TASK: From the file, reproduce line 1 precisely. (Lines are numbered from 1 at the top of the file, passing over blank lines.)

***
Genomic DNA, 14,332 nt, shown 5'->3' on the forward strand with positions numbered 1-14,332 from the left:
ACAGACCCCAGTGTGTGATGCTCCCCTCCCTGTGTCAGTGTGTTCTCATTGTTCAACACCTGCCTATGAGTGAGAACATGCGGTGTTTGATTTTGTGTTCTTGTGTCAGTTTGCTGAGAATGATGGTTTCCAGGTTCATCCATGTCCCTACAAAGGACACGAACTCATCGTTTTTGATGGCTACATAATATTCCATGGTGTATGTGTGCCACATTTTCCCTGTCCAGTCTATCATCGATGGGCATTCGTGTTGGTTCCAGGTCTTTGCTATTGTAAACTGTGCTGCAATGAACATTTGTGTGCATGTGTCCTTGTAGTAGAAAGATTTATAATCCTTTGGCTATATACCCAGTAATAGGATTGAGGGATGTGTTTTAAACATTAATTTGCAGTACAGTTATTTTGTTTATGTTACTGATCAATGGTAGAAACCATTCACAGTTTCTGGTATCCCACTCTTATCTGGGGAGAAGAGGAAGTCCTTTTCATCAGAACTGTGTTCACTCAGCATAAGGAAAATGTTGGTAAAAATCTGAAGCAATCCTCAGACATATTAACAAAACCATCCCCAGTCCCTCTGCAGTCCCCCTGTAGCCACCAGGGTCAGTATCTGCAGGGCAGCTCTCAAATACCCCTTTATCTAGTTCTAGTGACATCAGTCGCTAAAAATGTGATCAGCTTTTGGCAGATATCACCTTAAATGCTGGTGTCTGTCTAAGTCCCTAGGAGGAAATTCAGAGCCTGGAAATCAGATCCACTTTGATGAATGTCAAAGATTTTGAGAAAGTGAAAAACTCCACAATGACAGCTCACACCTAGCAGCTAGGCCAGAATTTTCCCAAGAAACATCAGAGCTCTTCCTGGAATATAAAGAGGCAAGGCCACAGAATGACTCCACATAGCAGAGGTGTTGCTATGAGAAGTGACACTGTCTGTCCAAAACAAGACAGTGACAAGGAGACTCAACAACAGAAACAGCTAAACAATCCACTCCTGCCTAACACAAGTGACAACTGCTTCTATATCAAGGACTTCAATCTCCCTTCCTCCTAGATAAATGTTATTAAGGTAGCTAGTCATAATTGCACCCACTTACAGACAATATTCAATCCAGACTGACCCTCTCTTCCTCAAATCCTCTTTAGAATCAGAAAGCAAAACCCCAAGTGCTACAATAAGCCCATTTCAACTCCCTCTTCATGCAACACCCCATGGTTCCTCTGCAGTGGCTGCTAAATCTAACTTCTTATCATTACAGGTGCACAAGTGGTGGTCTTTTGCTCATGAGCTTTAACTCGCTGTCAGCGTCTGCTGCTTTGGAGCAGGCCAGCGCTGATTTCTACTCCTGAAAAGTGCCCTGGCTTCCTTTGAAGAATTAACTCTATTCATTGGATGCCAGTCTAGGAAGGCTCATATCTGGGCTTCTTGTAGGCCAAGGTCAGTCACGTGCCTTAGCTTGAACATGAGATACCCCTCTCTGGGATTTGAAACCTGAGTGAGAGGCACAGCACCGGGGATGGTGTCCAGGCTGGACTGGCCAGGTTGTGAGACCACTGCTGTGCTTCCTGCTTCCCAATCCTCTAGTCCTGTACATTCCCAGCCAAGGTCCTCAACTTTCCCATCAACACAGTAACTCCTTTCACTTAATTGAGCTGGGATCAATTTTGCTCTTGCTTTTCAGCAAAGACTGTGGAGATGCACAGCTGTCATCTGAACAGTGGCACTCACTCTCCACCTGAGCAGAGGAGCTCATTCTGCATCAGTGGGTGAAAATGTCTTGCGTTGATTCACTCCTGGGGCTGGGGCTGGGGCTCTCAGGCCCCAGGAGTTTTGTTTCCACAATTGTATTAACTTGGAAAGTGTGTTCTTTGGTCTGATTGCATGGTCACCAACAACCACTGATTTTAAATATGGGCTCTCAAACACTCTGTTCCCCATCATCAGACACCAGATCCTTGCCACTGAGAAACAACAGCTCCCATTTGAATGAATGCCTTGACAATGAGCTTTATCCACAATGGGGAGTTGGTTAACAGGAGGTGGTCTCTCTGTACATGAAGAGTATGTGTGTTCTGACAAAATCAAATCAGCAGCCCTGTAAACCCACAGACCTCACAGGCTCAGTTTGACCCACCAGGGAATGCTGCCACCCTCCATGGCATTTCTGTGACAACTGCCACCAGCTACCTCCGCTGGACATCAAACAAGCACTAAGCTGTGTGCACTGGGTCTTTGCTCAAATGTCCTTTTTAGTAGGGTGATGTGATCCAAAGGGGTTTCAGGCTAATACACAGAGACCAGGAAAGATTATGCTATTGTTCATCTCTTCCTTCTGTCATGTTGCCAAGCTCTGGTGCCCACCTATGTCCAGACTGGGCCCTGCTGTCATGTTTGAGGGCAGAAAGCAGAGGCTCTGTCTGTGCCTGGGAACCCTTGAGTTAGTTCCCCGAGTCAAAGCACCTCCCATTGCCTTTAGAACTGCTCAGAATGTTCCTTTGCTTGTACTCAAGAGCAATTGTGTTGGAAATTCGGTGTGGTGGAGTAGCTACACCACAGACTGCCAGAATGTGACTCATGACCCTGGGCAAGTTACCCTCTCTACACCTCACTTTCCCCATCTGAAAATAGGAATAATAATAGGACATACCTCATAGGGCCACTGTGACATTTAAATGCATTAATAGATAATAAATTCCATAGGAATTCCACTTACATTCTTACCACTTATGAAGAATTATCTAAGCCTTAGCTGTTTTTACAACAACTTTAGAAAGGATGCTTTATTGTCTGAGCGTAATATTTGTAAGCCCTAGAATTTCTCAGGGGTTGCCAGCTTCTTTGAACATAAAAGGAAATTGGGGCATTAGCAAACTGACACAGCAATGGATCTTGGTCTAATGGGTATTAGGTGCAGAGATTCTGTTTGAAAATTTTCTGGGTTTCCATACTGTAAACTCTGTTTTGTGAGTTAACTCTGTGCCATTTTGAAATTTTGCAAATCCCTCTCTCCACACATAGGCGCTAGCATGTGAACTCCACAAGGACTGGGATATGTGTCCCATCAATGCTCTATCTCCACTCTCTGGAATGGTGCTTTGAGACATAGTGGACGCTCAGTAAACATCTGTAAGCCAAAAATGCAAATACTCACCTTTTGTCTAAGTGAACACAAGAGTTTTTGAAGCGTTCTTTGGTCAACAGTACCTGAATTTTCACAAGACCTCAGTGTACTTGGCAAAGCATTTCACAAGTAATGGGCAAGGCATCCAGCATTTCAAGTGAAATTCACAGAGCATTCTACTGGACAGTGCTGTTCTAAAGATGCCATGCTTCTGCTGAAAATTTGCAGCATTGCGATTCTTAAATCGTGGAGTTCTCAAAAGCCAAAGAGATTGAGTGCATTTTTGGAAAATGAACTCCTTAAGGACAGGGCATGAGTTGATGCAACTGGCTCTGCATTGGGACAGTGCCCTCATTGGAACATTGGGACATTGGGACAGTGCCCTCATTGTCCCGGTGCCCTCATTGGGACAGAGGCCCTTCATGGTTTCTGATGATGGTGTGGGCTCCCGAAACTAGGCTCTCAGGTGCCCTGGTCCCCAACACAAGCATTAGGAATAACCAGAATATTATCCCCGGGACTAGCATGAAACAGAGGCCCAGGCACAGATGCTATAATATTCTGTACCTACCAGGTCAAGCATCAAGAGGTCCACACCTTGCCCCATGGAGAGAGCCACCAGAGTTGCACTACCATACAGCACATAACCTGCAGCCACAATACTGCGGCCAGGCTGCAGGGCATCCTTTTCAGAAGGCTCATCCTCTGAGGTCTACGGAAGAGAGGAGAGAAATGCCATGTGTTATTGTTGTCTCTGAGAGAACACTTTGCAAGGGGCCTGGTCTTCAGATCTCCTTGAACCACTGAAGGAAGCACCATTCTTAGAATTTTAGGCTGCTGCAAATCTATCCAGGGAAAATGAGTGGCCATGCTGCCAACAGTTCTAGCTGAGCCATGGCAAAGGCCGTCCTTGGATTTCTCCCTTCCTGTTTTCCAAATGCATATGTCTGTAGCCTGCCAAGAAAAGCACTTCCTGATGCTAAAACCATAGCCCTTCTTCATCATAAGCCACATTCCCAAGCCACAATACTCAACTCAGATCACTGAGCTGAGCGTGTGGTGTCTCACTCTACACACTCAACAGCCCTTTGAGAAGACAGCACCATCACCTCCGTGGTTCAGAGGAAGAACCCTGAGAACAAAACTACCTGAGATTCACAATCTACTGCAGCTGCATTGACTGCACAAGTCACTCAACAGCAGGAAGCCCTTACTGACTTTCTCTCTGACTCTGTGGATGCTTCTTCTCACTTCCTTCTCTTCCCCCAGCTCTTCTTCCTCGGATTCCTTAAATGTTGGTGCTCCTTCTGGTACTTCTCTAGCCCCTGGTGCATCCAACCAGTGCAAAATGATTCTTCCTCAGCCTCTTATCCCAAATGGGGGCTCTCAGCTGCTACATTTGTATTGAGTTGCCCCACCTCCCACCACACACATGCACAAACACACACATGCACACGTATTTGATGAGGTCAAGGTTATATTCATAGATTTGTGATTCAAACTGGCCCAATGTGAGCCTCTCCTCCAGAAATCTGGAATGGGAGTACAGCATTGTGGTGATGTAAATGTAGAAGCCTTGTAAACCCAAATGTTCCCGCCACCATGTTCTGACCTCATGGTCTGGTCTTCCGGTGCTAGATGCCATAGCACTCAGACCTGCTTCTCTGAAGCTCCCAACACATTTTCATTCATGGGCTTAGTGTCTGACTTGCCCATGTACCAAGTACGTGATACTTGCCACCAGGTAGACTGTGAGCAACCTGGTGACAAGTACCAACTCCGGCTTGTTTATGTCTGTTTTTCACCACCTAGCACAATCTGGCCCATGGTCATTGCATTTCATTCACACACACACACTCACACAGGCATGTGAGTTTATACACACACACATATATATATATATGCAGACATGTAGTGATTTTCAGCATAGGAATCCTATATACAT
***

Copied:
Genomic DNA, 14,332 nt, shown 5'->3' on the forward strand with positions numbered 1-14,332 from the left: